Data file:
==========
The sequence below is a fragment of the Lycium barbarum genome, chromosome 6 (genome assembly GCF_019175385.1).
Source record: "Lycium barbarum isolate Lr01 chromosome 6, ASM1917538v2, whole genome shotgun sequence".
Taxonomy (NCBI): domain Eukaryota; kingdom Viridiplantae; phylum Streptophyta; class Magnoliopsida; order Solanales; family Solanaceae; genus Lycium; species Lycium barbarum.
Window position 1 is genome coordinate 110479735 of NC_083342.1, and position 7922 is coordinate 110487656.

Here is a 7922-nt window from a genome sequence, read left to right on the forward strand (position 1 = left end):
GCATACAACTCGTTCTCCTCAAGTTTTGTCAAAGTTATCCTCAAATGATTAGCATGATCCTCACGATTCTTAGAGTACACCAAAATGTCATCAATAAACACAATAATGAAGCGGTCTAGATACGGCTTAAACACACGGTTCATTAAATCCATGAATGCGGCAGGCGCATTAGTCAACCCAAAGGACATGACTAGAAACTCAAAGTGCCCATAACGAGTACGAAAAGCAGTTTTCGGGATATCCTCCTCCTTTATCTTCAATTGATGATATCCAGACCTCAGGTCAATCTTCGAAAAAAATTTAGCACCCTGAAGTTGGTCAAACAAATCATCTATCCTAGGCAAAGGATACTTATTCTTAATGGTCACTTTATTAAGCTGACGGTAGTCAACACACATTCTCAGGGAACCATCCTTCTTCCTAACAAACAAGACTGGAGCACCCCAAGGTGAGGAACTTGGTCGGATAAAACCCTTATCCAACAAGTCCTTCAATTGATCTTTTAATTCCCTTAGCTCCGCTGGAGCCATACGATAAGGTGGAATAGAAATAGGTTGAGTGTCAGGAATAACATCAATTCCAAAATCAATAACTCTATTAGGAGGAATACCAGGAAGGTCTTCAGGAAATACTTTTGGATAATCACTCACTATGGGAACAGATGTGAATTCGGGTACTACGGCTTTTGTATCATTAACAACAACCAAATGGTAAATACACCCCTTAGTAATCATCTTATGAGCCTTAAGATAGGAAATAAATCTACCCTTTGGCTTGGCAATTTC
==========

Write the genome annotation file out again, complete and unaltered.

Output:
The sequence below is a fragment of the Lycium barbarum genome, chromosome 6 (genome assembly GCF_019175385.1).
Source record: "Lycium barbarum isolate Lr01 chromosome 6, ASM1917538v2, whole genome shotgun sequence".
Taxonomy (NCBI): domain Eukaryota; kingdom Viridiplantae; phylum Streptophyta; class Magnoliopsida; order Solanales; family Solanaceae; genus Lycium; species Lycium barbarum.
Window position 1 is genome coordinate 110479735 of NC_083342.1, and position 7922 is coordinate 110487656.

Here is a 7922-nt window from a genome sequence, read left to right on the forward strand (position 1 = left end):
GCATACAACTCGTTCTCCTCAAGTTTTGTCAAAGTTATCCTCAAATGATTAGCATGATCCTCACGATTCTTAGAGTACACCAAAATGTCATCAATAAACACAATAATGAAGCGGTCTAGATACGGCTTAAACACACGGTTCATTAAATCCATGAATGCGGCAGGCGCATTAGTCAACCCAAAGGACATGACTAGAAACTCAAAGTGCCCATAACGAGTACGAAAAGCAGTTTTCGGGATATCCTCCTCCTTTATCTTCAATTGATGATATCCAGACCTCAGGTCAATCTTCGAAAAAAATTTAGCACCCTGAAGTTGGTCAAACAAATCATCTATCCTAGGCAAAGGATACTTATTCTTAATGGTCACTTTATTAAGCTGACGGTAGTCAACACACATTCTCAGGGAACCATCCTTCTTCCTAACAAACAAGACTGGAGCACCCCAAGGTGAGGAACTTGGTCGGATAAAACCCTTATCCAACAAGTCCTTCAATTGATCTTTTAATTCCCTTAGCTCCGCTGGAGCCATACGATAAGGTGGAATAGAAATAGGTTGAGTGTCAGGAATAACATCAATTCCAAAATCAATAACTCTATTAGGAGGAATACCAGGAAGGTCTTCAGGAAATACTTTTGGATAATCACTCACTATGGGAACAGATGTGAATTCGGGTACTACGGCTTTTGTATCATTAACAACAACCAAATGGTAAATACACCCCTTAGTAATCATCTTATGAGCCTTAAGATAGGAAATAAATCTACCCTTTGGCTTGGCAATTTC